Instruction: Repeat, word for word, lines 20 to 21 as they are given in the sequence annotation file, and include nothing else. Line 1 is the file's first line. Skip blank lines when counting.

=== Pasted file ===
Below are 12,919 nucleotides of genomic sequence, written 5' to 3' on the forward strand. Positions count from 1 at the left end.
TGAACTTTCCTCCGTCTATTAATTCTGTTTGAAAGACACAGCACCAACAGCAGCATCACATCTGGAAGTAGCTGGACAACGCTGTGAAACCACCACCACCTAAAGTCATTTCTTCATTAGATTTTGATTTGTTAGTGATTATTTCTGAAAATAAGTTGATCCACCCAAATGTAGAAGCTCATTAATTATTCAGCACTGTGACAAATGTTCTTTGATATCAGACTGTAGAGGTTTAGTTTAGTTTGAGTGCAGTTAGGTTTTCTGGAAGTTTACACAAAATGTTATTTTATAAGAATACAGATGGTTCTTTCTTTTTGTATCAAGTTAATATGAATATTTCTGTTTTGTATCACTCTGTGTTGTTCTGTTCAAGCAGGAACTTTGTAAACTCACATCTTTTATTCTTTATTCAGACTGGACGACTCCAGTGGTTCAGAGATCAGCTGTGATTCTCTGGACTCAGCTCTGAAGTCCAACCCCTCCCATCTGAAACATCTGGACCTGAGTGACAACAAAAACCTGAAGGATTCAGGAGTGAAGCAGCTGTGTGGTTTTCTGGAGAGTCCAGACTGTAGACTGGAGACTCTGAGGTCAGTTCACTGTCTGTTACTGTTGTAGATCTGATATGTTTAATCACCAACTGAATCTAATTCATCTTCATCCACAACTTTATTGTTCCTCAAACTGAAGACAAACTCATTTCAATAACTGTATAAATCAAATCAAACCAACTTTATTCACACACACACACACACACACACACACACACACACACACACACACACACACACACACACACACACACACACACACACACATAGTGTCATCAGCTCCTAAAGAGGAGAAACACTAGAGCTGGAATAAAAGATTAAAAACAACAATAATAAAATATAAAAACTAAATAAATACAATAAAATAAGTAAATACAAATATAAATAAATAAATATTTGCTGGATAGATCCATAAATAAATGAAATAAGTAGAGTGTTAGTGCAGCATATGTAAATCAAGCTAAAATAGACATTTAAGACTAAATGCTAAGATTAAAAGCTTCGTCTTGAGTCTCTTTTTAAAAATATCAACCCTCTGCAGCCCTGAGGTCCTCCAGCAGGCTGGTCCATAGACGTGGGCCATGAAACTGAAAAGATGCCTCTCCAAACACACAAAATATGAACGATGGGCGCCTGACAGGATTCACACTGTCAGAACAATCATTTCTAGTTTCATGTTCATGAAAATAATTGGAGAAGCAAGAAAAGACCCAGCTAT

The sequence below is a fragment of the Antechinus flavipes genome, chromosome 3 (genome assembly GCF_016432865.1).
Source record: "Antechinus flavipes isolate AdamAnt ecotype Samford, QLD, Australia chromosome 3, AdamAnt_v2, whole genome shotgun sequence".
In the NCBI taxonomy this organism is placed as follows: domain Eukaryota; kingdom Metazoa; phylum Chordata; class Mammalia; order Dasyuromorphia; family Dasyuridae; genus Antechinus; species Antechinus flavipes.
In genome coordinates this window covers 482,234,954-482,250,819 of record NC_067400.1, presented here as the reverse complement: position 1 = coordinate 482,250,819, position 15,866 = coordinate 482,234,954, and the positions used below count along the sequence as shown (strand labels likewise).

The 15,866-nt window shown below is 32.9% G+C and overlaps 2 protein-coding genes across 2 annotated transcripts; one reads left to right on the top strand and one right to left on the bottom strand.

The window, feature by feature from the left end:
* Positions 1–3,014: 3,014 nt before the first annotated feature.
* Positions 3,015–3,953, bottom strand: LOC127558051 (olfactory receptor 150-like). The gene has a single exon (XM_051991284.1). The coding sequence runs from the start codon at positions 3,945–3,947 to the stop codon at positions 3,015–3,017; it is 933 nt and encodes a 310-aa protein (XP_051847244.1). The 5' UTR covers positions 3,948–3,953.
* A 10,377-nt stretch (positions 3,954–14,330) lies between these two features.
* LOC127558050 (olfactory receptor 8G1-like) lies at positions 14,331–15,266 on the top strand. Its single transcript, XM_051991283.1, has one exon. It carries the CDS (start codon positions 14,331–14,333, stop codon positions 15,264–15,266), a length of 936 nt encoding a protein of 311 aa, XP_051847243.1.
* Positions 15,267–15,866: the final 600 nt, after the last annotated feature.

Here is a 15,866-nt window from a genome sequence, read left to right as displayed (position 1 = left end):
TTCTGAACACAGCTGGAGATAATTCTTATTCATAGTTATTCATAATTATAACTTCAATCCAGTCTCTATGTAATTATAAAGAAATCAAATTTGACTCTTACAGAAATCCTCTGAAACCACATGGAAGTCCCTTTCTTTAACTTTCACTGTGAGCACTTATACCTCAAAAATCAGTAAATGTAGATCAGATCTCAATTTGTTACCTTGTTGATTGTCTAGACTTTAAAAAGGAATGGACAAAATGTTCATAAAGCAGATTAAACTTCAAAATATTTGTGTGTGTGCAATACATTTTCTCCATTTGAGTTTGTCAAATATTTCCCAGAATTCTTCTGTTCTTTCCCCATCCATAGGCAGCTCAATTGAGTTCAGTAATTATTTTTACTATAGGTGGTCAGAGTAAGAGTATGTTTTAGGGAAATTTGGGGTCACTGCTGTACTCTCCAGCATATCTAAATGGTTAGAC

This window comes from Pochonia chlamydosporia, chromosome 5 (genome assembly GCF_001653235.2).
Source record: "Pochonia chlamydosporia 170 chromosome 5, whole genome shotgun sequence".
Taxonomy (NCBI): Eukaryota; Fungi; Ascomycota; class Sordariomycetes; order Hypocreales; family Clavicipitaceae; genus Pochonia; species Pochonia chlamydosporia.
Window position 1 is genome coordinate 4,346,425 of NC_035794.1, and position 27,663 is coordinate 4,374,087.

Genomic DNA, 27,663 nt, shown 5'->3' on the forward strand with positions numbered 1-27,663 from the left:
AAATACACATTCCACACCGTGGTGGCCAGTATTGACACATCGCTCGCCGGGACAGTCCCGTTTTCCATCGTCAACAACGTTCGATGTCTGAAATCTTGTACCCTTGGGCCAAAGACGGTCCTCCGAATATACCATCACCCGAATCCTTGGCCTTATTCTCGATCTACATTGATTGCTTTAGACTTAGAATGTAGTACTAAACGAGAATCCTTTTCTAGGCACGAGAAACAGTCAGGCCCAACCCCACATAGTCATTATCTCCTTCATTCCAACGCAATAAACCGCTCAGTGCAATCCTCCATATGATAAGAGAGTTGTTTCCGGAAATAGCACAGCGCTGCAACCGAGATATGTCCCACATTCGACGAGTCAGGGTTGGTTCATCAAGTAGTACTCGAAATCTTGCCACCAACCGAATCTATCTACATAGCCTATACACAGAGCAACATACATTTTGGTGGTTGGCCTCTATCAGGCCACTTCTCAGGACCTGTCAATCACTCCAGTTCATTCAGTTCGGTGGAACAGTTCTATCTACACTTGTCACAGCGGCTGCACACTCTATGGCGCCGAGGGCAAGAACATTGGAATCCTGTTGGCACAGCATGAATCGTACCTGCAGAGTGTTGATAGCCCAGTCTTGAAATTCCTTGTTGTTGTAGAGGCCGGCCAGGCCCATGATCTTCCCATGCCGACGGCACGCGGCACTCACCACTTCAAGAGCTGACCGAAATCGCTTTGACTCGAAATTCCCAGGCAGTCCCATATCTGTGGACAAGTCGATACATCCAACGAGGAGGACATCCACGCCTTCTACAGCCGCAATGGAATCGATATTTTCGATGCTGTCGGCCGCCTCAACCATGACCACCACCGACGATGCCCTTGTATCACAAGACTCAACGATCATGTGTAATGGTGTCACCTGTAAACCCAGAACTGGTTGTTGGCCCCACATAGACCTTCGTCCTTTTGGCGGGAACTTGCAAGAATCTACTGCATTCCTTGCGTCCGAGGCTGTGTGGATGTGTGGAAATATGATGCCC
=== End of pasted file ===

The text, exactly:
Genomic DNA, 27,663 nt, shown 5'->3' on the forward strand with positions numbered 1-27,663 from the left:
AAATACACATTCCACACCGTGGTGGCCAGTATTGACACATCGCTCGCCGGGACAGTCCCGTTTTCCATCGTCAACAACGTTCGATGTCTGAAATCTTGTACCCTTGGGCCAAAGACGGTCCTCCGAATATACCATCACCCGAATCCTTGGCCTTATTCTCGATCTACATTGATTGCTTTAGACTTAGAATGTAGTACTAAACGAGAATCCTTTTCTAGGCACGAGAAACAGTCAGGCCCAACCCCACATAGTCATTATCTCCTTCATTCCAACGCAATAAACCGCTCAGTGCAATCCTCCATATGATAAGAGAGTTGTTTCCGGAAATAGCACAGCGCTGCAACCGAGATATGTCCCACATTCGACGAGTCAGGGTTGGTTCATCAAGTAGTACTCGAAATCTTGCCACCAACCGAATCTATCTACATAGCCTATACACAGAGCAACATACATTTTGGTGGTTGGCCTCTATCAGGCCACTTCTCAGGACCTGTCAATCACTCCAGTTCATTCAGTTCGGTGGAACAGTTCTATCTACACTTGTCACAGCGGCTGCACACTCTATGGCGCCGAGGGCAAGAACATTGGAATCCTGTTGGCACAGCATGAATCGTACCTGCAGAGTGTTGATAGCCCAGTCTTGAAATTCCTTGTTGTTGTAGAGGCCGGCCAGGCCCATGATCTTCCCATGCCGACGGCACGCGGCACTCACCACTTCAAGAGCTGACCGAAATCGCTTTGACTCGAAATTCCCAGGCAGTCCCATATCTGTGGACAAGTCGATACATCCAACGAGGAGGACATCCACGCCTTCTACAGCCGCAATGGAATCGATATTTTCGATGCTGTCGGCCGCCTCAACCATGACCACCACCGACGATGCCCTTGTATCACAAGACTCAACGATCATGTGTAATGGTGTCACCTGTAAACCCAGAACTGGTTGTTGGCCCCACATAGACCTTCGTCCTTTTGGCGGGAACTTGCAAGAATCTACTGCATTCCTTGCGTCCGAGGCTGTGTGGATGTGTGGAAATATGATGCCC